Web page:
Sunday, March 24, 2019
Reading is "our consciousness in someone else's mind,"* whether in the literary sense of being within a fictional character or an actual biographical individual, or in the seemingly unending raveling mind of a book's writer.
-verbal image by journalist and novelist Anna Quindlen
“Books are love letters (or apologies) passed between us, adding a layer of conversation beyond our spoken words.”
-Donalyn Miller, The Book Whisperer: Awakening the Inner Reader...
"In books, I have traveled not only to other worlds, but into my own. I learned who I was and who I wanted to be, what I might aspire to...the difference between good and evil, right and wrong."
“Part of the great wonder of reading is that it has the ability to make human beings feel more connected to one another, which is a great good...”
-Anna Quindlen, How Reading Changed My Life
Of course, it can have the opposite effect, depending upon who is doing the reading. Some of the most evil-acting humans in history have been avid readers. Napoleon was a voracious reader, as was Ioseb Besarionis dze Jughashvili (birth name of the Georgian leader who adopted the noms de guerre of Stalin)
The latter amassed a library of 25,000 books! And he was a poet.
(Side Note: And that's another humanistic fallacy--that poets are somehow more sensitive and more humane than the average human, than business leaders and engineers, and other non-literary types. Yet not only was Soso a published poet, so was the murderous Ho Chi Minh, etc.)
Since, I mentioned Stalin and Napoleon, maybe that is a strong place to start listing powerful books which have dynamically affected me:
NAPOLEON by Alan Schom
YOUNG STALIN by Simon Sebag Montefiore
LOST PROPHET: THE LIFE AND TIMES OF BAYARD RUSTIN by John D'Emilio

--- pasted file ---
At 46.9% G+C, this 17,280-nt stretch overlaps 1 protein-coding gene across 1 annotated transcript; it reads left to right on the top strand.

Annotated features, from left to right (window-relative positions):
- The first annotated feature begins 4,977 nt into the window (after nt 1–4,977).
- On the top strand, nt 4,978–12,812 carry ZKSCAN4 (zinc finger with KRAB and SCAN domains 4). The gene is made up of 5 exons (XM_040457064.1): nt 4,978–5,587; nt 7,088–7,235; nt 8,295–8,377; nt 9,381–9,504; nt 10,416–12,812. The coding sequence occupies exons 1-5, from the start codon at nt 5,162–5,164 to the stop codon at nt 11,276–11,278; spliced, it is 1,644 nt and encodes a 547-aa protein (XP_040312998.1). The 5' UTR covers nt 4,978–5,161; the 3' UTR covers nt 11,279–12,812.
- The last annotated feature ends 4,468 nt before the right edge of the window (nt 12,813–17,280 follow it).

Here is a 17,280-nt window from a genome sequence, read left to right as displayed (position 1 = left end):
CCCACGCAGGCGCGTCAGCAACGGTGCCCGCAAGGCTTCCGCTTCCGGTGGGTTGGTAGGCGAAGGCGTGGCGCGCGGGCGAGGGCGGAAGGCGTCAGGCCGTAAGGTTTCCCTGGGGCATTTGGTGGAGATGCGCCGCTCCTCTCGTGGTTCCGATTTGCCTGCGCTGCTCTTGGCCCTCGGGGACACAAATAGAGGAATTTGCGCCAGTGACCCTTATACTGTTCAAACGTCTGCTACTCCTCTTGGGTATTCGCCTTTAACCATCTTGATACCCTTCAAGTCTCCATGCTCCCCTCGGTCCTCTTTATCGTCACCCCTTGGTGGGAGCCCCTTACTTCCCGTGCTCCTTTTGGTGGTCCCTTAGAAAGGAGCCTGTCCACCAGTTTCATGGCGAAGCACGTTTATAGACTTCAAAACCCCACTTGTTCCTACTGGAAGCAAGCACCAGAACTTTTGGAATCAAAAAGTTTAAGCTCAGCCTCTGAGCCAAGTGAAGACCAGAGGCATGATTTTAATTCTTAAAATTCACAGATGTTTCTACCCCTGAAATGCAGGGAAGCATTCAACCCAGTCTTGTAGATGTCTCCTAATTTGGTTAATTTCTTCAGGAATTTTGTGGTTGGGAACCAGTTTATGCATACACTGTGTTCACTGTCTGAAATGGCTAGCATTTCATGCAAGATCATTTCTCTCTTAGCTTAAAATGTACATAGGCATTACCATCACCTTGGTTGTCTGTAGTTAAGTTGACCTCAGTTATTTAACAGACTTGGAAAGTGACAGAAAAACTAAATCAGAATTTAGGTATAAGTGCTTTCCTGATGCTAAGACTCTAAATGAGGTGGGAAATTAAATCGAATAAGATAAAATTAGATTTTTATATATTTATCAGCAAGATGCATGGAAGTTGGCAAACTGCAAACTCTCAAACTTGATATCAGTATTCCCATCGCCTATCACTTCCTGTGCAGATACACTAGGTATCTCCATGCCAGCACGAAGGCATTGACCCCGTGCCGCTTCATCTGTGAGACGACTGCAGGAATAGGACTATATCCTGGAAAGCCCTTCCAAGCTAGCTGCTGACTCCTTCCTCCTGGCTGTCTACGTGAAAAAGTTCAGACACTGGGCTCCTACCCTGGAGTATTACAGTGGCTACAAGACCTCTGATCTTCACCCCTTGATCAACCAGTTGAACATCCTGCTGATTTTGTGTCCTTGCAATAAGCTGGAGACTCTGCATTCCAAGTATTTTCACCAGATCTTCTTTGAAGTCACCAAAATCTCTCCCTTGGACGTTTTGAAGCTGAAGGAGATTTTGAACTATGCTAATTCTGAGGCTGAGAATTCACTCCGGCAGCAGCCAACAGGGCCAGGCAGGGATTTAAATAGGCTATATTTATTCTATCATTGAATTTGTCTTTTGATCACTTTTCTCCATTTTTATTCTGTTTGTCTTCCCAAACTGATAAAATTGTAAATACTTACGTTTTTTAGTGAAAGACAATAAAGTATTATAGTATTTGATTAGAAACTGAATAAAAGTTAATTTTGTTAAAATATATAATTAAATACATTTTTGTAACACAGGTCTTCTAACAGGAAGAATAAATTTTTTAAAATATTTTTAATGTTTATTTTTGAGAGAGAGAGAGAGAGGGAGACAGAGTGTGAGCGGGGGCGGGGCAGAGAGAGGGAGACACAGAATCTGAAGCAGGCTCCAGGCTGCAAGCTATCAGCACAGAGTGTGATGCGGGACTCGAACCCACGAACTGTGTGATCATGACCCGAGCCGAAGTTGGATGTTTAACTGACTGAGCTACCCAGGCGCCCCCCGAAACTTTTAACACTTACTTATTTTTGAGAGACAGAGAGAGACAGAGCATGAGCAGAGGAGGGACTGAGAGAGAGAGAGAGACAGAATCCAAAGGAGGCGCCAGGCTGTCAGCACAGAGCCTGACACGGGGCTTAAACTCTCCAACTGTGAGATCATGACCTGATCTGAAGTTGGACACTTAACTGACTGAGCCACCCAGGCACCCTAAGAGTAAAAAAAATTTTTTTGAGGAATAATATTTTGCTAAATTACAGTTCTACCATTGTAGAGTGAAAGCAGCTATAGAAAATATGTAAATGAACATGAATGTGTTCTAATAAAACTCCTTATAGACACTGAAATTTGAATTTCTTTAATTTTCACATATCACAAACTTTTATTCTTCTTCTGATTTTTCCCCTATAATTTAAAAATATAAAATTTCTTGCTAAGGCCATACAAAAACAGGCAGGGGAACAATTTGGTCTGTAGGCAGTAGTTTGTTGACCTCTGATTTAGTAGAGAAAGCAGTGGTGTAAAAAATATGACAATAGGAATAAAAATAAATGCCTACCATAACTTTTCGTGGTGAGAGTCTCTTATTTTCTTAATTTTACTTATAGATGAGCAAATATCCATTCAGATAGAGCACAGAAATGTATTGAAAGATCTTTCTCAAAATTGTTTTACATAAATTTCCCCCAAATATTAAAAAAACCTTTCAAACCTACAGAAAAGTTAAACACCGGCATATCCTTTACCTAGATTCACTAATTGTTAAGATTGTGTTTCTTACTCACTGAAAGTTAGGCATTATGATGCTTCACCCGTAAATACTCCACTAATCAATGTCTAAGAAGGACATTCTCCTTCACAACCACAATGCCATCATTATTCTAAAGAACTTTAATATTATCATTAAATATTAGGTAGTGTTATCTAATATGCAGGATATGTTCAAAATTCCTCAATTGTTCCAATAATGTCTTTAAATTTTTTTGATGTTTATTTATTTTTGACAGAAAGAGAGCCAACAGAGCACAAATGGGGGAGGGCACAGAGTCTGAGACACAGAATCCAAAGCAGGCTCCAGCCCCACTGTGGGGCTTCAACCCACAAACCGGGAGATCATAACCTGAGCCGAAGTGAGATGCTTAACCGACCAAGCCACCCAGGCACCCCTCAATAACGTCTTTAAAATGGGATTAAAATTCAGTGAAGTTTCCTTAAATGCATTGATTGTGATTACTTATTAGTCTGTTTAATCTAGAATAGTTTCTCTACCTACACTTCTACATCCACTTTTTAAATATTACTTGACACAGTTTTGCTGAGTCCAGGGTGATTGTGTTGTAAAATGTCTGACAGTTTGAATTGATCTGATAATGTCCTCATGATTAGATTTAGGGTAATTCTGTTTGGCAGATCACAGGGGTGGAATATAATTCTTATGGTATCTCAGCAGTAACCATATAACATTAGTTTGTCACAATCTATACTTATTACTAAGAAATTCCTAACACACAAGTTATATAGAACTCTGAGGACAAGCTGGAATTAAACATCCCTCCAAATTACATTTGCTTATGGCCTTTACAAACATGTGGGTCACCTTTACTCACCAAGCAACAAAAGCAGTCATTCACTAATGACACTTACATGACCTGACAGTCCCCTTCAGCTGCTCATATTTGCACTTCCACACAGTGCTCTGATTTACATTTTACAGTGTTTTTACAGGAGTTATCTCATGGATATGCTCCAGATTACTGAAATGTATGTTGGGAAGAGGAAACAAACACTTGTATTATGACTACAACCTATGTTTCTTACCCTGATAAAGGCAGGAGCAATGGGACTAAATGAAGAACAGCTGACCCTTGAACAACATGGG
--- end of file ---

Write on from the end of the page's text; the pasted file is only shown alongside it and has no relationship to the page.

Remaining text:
THE OUTPOST: JOHN MCLOUGHLIN AND THE FAR NORTHWEST by Dorothy Nafus Morrison
STEPHEN F. AUSTIN by Gregg Cantrell
THE IMMORTAL LIFE OF HENRIETTA LACKS by Rebecca Skloot
THE PASSION OF AYN RAND by Barbara Branden
WADE HAMILTON by Rod Andrew Jr.
FOUNDING BROTHERS by Joseph J. Ellis
FOOLS GOLD: CAPTAIN JOHN SUTTER by Richard Dillion
THOMAS PAINE: APOSTLE OF FREEDOM by Jack Fruchtman
CITIZEN THOMAS PAINE by Howard Fast
NO ONE GETS OUTSIDE by Jerry Hopkins and Danny Sugerman
STEVEN JOBS AND EINSTEIN by Walter Isaacson
THOMAS JEFFERSON by Fawn Brodie
THE FIRST MUSLIM by Lesley Hazelton
MACHIAVELLI by Ross King
ONCE UPON A COUNTRY by Sari Nusseibeh
FREEDOM AT MIDNIGHT by Larry and Dominique Lapierre
FRANCO by Paul Preston
CARL SAGAN: A LIFE IN THE COSMOS by William Poundstone
SUBTERRANEAN KEROUAC by Ellis Amburn
ERASMUS OF CHRISTENDOM by Roland Bainton
MICHAEL COLLINS by James Mackay
THE BONESETTER'S DAUGHTER by Amy Tan
ALASKA by James Michener
11/22/63 by Stephen King
DARK MATTER by Blake Crouch
SPEAKER FOR THE DEAD by Orson Scott Card
THE FOUNTAINHEAD by Ayn Rand
OPEN SEASON by C.J. Box
THE COLONIALISTS: HISTORICAL NOVEL OF AUSTRALIA by William Stuart Long
ST-NG: GHOST SHIP by Diane Carey
THE CHILDREN OF HAMLIN by Carmen Carter
THE ALTAR OF EDEN by James Rollins
FACE TO FACE by Karleen Koen
THE ORIGIN by Irving Stone
BLUEHEART by Alison Sinclair
WEST OF EDEN by Harry Harrison
FAILURE TO APPEAR by J.A. Jance
BIRTHRIGHT by Nora Roberts
ILL WIND by Nevada Barr
MIST by Miguel de Unamuno
GONE WITH THE WIND by Margaret Mitchell
FLOWERS FOR ALGERNON by Daniel Keyes
FOR WHOM THE BELL TOLLS by Ernest Hemingway
LISTENING WOMAN by Tony Hillerman
HYPERION by Dan Simmons
MIDNIGHT by Dean Koontz
ALBION'S SEED by David Hackett Fischer
BEAR FLAG RISING by Dale L. Walker
GOD'S ALMOST CHOSEN PEOPLES by George C. Rable
THE PRINCE OF THE MARSHES by Rory Stewart
JESUS WARS by Philip Jenkins
TEXAS AND TEXANS IN THE CIVIL WAR by Ralph A. Wooster
AMERICAN NATIONS by Colin Woodward
A HISTORY OF KANE COUNTY by Martha Sonntag Bradley
POLK by Walter R. Borneman
ZEPHANIAH KINGSLEY JR. AND THE ATLANTIC WORLD by Daniel L. Schafer